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At some point (not right away), I'll be wanting to make a character model which has multicolor hair. Namely, it will be one color closer to the roots, and another color closer to the tips.

Is there any way to do this in blender? I would be using Cycles for this.

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You can accomplish this in multiple ways, the easiest way is to use a Hair Info node, and use the Intercept value to drive a Converter > Color Ramp node. Use this to drive the Factor on your mix or add shader node. Here is a quick example node setup: enter image description here

And here is how it renders: enter image description here

As you can see, the lower input into the Mix Shader is on the base of the hair, and the upper input is on the top of the hair. This will work on a Color > Mix RGB node as well.

EDIT: It is also possible to add another set of colors on top of the first two, giving even more controlability: enter image description here

How it renders: enter image description here

More realistic colorings: enter image description here

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    $\begingroup$ Aye, this does the trick, thanks! The setup I used based on this was a little simpler, though. I put the color values directly into the ColorRamp node and then passed its output to the color of a single diffuse shader. I had thought that would be more efficient, but doing a quick test found no difference in rendering speed or memory usage. $\endgroup$ – Zauber Paracelsus Nov 17 '14 at 18:47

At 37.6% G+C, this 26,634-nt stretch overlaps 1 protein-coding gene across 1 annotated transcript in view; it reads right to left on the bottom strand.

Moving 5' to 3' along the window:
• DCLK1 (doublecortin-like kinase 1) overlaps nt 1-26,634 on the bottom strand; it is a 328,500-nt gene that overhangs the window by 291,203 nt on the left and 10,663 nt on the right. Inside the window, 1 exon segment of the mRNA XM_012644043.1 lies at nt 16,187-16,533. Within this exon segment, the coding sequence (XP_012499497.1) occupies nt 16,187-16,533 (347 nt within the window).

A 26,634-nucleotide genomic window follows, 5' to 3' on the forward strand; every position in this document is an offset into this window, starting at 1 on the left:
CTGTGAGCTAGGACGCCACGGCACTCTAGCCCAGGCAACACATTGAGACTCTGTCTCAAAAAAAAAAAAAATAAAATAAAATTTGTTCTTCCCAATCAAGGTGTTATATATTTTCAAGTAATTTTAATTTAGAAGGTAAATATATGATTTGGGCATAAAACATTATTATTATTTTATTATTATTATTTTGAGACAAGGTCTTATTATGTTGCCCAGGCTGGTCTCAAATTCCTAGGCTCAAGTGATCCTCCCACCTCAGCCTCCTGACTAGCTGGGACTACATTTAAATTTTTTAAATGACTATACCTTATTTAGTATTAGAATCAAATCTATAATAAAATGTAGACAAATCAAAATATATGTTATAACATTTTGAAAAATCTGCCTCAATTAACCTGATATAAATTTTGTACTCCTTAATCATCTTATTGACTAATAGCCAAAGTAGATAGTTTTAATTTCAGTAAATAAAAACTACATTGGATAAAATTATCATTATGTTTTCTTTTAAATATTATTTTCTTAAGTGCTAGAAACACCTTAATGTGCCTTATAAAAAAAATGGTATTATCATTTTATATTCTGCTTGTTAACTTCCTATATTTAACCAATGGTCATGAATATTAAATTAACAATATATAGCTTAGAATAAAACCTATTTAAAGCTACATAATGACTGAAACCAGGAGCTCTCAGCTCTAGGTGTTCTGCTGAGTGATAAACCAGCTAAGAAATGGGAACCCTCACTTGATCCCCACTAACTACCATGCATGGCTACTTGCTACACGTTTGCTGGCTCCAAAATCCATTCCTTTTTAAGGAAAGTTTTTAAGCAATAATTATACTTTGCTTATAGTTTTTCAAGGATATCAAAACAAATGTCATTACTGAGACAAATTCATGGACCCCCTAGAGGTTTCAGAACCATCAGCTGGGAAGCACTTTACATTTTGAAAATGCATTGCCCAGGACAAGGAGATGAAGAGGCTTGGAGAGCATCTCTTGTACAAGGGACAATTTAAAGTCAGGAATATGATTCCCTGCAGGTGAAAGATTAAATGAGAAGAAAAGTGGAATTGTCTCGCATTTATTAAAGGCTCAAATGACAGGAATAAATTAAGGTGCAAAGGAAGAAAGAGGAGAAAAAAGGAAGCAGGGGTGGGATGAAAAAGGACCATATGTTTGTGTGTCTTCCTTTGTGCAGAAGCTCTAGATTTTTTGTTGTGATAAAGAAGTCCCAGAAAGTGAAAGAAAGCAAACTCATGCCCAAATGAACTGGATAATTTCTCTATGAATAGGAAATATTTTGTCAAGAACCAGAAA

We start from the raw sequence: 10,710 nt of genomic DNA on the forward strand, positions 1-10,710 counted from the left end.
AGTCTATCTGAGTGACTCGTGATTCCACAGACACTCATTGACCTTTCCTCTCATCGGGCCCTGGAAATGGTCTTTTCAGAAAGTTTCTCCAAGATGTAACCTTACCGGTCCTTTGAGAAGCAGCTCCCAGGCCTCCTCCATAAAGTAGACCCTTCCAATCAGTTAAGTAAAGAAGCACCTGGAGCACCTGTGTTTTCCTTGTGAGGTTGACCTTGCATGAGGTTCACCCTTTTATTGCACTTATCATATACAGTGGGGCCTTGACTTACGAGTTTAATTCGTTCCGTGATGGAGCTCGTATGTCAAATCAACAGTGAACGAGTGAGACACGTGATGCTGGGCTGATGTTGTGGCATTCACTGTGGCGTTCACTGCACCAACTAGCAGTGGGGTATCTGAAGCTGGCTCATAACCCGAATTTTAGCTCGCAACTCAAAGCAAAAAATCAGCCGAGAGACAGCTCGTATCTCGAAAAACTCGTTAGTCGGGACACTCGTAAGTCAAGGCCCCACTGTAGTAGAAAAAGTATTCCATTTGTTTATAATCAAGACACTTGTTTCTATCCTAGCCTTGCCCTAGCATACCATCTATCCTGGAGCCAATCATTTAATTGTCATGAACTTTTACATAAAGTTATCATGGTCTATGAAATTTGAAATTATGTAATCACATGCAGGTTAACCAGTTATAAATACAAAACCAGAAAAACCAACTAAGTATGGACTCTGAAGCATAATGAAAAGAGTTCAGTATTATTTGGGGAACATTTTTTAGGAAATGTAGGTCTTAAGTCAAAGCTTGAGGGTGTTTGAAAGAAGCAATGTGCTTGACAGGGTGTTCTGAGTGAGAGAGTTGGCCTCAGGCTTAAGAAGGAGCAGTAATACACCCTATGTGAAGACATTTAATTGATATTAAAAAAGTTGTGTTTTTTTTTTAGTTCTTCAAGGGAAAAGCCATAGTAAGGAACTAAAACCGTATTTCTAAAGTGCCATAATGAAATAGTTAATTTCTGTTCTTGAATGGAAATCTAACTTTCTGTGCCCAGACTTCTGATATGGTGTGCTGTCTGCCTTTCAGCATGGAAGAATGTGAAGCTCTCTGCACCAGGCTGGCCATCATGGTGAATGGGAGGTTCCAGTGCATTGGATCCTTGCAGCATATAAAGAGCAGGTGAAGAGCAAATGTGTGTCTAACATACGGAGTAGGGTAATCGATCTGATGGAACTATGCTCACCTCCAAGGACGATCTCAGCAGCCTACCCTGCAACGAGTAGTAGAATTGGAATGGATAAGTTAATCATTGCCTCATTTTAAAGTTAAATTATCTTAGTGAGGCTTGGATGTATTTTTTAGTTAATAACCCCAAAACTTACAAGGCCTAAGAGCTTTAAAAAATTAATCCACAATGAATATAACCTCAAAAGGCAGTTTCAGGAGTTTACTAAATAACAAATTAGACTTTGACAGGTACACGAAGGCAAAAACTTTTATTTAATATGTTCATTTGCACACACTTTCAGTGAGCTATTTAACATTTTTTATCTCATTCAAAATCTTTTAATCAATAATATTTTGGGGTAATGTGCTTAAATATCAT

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To add to what was said in this answer, you can use Is Strand to make the hair and the base material different using only one material.

The Is Strand output of the Hair Info node gives a black and white mask. White on what is hair, and black everywhere else (the plane in my example.)

Take this colorful spiky image. I have only one material on the plane. That material is controlling both the checkers and the hair's color. colorful spikes on a checkered plane

Here are the simplified nodes for the material I used in the image above.
cycles materiel nodes

I'm simply using the Is Strand as the mix factor to determine where each part of the material goes, on the hair or on the plane.

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